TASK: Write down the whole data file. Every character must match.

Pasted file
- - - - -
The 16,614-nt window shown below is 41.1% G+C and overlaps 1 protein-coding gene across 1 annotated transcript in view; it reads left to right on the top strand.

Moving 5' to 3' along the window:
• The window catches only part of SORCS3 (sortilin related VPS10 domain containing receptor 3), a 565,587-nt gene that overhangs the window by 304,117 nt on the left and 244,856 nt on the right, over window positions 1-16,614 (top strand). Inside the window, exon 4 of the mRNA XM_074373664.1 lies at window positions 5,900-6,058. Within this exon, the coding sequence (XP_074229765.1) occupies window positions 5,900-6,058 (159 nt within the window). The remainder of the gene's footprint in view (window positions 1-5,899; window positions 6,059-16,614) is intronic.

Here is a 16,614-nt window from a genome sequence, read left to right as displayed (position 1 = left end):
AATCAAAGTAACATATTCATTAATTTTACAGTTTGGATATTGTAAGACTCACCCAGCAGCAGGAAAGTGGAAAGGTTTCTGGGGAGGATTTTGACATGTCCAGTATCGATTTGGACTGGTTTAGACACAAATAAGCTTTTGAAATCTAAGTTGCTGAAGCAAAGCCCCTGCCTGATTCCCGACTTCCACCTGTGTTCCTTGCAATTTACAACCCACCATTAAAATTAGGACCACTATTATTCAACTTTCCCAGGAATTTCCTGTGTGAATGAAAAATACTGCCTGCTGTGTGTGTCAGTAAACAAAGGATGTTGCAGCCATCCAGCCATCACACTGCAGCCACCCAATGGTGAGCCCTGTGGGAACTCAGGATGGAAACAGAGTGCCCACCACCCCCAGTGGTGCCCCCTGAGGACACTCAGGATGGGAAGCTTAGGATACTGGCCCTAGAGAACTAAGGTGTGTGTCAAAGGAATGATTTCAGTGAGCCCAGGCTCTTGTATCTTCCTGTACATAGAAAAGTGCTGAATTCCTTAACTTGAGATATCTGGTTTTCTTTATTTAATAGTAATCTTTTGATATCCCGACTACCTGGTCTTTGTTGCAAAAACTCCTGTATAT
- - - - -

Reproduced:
The 16,614-nt window shown below is 41.1% G+C and overlaps 1 protein-coding gene across 1 annotated transcript in view; it reads left to right on the top strand.

Moving 5' to 3' along the window:
• The window catches only part of SORCS3 (sortilin related VPS10 domain containing receptor 3), a 565,587-nt gene that overhangs the window by 304,117 nt on the left and 244,856 nt on the right, over window positions 1-16,614 (top strand). Inside the window, exon 4 of the mRNA XM_074373664.1 lies at window positions 5,900-6,058. Within this exon, the coding sequence (XP_074229765.1) occupies window positions 5,900-6,058 (159 nt within the window). The remainder of the gene's footprint in view (window positions 1-5,899; window positions 6,059-16,614) is intronic.

Here is a 16,614-nt window from a genome sequence, read left to right as displayed (position 1 = left end):
AATCAAAGTAACATATTCATTAATTTTACAGTTTGGATATTGTAAGACTCACCCAGCAGCAGGAAAGTGGAAAGGTTTCTGGGGAGGATTTTGACATGTCCAGTATCGATTTGGACTGGTTTAGACACAAATAAGCTTTTGAAATCTAAGTTGCTGAAGCAAAGCCCCTGCCTGATTCCCGACTTCCACCTGTGTTCCTTGCAATTTACAACCCACCATTAAAATTAGGACCACTATTATTCAACTTTCCCAGGAATTTCCTGTGTGAATGAAAAATACTGCCTGCTGTGTGTGTCAGTAAACAAAGGATGTTGCAGCCATCCAGCCATCACACTGCAGCCACCCAATGGTGAGCCCTGTGGGAACTCAGGATGGAAACAGAGTGCCCACCACCCCCAGTGGTGCCCCCTGAGGACACTCAGGATGGGAAGCTTAGGATACTGGCCCTAGAGAACTAAGGTGTGTGTCAAAGGAATGATTTCAGTGAGCCCAGGCTCTTGTATCTTCCTGTACATAGAAAAGTGCTGAATTCCTTAACTTGAGATATCTGGTTTTCTTTATTTAATAGTAATCTTTTGATATCCCGACTACCTGGTCTTTGTTGCAAAAACTCCTGTATAT